A quarter of the way into January camp, two goals are distinct: continue to develop experienced leaders who can conduct the team moving forward and identify new talent that can grow into bigger roles within the U.S. MNT system.
Since the start of Jurgen Klinsmann’s tenure, there has been increased focus on synergy and balance across U.S. Soccer programming, seeking full-integration of messaging and system from youth sides up through the senior team. As the U-20s are in qualification for this summer’s FIFA U-20 World Cup and the U-23s have recently finished a training camp in Brazil, U.S. MNT head coach and technical director Jurgen Klinsmann sees the senior team as the engine driving it all.
“It’s the locomotive of development of the sport,” Klinsmann said in the midst of the team's annual January training camp. “Hopefully, we’re going to go full steam.”
The current January Camp roster is a manifestation of this design. The group strikes a balance among World Cup veterans and players on the cusp of bigger roles, gaining valuable experience. Then there are also young players eager to impress in anticipation of upcoming matches with Chile and Panama, as well as the U-23 MNT’s Olympic qualifying run.
While it would be too much to expect a group essentially just beginning its preseason to come together and fire on all cylinders, Klinsmann believes this early building phase will provide a quality foundation. There is a measured excitement to this new beginning.
“It’s not the ultimate judgment that happens now in the January camp, but it’s great to get to know these guys, and also off the field have good conversations,” said Klinsmann. “We’ll go from there, see how the talent develops and how they drive themselves.”
The burden of preparing these new faces does not fall solely on Klinsmann’s shoulders, however. With eight players in camp from last summer’s World Cup team in Brazil, he’s able to draw upon the wisdom and experience from his established veterans. Players such as Nick Rimando have been eager to step into roles as mentors.
“At times you’re there to mentor them, educate them and answer with any advice,” Rimando said of his leadership role. “You lead them in the right direction to show them what it’s like to play at this level. I've had mentors in the past and I’m there for them if they have any questions. It’s in my genes.”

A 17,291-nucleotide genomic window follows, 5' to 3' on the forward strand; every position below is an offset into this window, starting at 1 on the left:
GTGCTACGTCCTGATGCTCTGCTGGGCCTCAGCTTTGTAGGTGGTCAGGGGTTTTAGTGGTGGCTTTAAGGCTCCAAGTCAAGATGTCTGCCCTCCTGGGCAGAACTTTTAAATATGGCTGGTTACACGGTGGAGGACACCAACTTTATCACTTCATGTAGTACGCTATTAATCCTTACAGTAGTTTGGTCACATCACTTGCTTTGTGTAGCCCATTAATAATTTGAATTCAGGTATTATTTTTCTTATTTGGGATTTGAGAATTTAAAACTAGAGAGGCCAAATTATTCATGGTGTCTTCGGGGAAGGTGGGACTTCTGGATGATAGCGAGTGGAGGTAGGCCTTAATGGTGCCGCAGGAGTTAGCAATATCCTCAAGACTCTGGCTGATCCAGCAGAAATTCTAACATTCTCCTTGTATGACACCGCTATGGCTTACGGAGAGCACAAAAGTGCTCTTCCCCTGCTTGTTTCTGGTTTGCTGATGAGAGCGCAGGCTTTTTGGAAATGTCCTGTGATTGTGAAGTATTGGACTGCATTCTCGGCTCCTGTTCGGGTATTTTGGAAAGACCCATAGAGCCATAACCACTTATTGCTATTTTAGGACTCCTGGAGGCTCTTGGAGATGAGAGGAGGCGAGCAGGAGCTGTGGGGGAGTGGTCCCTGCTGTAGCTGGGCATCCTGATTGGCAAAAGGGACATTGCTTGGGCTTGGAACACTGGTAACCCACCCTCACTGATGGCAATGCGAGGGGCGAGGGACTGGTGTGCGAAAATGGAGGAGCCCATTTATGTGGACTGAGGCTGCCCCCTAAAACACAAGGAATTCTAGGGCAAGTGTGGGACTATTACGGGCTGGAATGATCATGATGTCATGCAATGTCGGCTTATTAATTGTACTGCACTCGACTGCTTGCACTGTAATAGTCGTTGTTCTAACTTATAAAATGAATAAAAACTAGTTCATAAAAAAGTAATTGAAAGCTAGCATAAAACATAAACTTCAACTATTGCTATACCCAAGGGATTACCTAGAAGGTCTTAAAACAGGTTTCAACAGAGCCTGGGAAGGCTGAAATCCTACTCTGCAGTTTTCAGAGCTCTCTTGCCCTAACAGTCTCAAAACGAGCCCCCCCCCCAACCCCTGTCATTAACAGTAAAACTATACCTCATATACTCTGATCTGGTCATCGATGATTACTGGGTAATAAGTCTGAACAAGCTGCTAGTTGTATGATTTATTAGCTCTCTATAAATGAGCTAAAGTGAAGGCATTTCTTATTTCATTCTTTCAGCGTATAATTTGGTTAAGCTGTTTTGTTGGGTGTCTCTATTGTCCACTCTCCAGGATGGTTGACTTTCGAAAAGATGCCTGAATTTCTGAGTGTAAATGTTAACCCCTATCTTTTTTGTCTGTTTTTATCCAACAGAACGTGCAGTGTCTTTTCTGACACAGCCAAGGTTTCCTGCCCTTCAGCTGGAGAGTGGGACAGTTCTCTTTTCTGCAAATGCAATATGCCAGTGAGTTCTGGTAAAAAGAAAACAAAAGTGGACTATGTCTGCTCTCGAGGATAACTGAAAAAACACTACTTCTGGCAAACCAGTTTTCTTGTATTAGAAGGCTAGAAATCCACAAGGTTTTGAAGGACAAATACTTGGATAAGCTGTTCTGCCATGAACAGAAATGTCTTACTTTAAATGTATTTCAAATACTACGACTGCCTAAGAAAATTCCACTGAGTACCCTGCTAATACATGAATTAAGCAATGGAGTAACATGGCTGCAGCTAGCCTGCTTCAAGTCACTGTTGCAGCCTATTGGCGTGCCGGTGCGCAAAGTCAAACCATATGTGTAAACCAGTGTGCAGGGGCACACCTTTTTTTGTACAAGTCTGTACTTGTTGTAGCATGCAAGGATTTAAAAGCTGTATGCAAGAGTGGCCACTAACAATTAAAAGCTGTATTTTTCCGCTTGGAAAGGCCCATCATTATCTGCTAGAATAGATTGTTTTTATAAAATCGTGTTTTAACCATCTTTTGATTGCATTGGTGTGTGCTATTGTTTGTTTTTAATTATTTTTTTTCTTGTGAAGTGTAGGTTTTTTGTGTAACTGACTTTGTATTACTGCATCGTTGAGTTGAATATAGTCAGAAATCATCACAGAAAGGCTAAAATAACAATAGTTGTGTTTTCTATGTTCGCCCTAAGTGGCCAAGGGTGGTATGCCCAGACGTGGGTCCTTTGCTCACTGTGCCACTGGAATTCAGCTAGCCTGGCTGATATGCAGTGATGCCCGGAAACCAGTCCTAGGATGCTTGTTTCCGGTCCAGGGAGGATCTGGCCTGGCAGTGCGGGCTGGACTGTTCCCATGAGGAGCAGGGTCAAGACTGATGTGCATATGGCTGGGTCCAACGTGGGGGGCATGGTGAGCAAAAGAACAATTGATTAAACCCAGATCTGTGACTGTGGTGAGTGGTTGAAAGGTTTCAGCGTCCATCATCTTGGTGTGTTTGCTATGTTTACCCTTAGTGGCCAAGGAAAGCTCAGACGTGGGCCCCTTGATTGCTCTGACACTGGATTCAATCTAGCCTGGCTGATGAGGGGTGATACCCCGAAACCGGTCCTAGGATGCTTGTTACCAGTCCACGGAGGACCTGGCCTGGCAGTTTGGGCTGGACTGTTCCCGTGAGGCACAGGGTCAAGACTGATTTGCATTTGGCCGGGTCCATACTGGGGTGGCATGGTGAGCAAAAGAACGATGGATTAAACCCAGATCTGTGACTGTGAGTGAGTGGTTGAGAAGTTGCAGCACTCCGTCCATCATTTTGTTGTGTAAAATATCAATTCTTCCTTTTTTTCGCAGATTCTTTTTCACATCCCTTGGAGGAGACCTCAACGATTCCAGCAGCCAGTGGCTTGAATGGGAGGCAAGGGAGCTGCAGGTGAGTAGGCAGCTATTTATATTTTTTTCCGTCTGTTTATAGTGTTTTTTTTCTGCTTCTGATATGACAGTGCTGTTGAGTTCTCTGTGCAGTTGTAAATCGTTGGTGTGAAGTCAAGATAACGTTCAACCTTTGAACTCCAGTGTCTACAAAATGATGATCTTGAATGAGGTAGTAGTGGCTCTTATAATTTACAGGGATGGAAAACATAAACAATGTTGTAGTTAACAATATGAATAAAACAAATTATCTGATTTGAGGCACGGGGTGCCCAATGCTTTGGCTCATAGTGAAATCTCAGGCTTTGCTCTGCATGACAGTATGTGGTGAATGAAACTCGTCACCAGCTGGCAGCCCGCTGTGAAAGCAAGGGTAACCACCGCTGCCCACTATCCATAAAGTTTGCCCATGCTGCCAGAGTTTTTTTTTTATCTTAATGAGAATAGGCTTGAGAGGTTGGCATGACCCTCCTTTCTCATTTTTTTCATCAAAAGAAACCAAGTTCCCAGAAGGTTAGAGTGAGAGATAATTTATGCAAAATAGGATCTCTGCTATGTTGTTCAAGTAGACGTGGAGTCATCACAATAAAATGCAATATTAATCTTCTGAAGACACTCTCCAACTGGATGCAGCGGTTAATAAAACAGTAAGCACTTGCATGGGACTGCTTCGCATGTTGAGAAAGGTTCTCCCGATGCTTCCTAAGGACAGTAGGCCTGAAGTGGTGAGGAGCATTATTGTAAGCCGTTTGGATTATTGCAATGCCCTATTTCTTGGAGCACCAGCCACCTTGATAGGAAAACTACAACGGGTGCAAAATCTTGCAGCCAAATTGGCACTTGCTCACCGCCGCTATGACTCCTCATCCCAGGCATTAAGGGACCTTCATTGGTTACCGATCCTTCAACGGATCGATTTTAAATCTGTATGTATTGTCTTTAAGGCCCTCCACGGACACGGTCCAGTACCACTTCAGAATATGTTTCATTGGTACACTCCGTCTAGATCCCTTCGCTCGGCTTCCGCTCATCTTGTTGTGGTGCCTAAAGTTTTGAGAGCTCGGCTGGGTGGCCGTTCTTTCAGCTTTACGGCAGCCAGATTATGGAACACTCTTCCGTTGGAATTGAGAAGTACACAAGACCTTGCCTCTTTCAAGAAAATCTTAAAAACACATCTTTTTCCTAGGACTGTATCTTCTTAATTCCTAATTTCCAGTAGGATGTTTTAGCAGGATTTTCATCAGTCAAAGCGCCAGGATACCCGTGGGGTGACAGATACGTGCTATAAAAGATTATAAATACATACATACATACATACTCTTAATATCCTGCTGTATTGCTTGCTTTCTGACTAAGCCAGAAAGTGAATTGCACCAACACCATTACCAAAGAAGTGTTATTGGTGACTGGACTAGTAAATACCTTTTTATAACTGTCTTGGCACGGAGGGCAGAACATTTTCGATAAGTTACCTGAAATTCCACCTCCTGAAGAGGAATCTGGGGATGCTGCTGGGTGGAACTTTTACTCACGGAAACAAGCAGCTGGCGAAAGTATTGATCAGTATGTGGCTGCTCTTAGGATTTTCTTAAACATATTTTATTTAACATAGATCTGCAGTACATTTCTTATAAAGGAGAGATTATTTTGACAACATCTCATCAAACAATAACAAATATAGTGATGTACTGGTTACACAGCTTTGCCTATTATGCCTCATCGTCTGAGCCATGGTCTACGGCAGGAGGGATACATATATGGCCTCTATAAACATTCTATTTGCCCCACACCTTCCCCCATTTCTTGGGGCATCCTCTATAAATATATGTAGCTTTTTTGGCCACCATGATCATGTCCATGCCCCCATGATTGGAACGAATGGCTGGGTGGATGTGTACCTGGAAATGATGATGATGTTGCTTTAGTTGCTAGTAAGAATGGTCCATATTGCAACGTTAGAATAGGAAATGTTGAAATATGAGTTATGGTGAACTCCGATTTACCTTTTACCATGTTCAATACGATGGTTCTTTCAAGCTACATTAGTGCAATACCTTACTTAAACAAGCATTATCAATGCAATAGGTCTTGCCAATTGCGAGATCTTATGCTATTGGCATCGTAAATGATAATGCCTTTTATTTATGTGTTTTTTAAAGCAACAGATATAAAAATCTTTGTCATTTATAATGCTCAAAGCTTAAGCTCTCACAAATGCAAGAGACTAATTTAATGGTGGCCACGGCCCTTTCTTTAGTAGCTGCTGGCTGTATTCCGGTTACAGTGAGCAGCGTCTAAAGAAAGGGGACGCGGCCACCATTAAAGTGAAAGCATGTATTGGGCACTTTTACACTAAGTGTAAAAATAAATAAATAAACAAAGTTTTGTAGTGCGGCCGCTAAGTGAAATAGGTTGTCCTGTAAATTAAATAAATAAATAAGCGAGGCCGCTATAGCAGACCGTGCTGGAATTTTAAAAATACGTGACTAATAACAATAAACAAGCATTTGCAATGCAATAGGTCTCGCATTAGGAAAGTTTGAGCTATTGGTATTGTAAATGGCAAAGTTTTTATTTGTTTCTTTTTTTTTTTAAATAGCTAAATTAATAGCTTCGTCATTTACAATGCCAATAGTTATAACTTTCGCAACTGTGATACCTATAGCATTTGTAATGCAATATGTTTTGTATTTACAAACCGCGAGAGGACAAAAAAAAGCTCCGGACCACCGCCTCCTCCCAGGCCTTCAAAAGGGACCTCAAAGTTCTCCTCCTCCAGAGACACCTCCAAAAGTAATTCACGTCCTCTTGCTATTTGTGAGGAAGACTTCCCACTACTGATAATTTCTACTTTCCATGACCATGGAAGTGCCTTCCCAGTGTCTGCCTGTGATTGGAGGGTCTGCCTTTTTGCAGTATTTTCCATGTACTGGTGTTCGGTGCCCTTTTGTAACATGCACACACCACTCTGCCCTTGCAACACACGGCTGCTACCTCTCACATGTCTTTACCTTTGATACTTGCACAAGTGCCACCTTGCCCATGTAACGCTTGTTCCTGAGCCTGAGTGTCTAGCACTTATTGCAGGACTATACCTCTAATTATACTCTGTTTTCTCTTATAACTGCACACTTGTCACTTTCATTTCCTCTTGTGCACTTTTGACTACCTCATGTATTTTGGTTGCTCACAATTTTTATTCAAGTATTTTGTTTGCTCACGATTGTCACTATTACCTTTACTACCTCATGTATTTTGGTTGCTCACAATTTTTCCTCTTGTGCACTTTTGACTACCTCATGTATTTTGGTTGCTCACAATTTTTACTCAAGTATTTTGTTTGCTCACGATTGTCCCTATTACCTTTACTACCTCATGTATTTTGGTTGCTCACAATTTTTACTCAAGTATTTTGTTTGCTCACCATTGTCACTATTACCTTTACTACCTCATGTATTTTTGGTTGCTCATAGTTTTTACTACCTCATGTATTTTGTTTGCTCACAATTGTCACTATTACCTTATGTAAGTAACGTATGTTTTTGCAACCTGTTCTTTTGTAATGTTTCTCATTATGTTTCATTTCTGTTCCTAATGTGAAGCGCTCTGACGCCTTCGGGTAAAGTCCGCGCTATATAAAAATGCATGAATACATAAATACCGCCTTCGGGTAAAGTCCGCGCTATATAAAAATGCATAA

The role of mentor is a delicate balance, and at the core of a healthy camp environment is intense competition.
“We already showed that we played a good World Cup, but now it’s over,” said Jermaine Jones, who enjoyed a strong run in Brazil and then helped the New England Revolution on a run to an MLS Cup runner-up performance. “A lot of young boys will come now and push the experienced players,so we have to show up too. It’s nice to battle with the young boys.”
Rimando concurs with Jones' assessment of competitive culture created by the mix of less and more experienced players.
“There’s always somebody knocking at your door to take your position or to be on this team," the veteran goalkeeper said. "For me, it’s always about competition. Anybody that is in camp now is going to push the next guy in line, and that’s what’s going to make us better.”
Klinsmann feels this collective effort to integrate new players within the context of spirited competition is a great strength of this group and indicative of the culture at large.
“It’s always been a big plus for the American team that they make it easy for new players to come in, to feel welcome, and to feel a part of the group right after a couple of days,” Klinsmann said. “The younger players feel accepted, they feel respected, and they spend a lot of time together.”
The proof will be in the pudding, but beginning with a quality mix of experience, competition and team spirit bodes well for a winning recipe.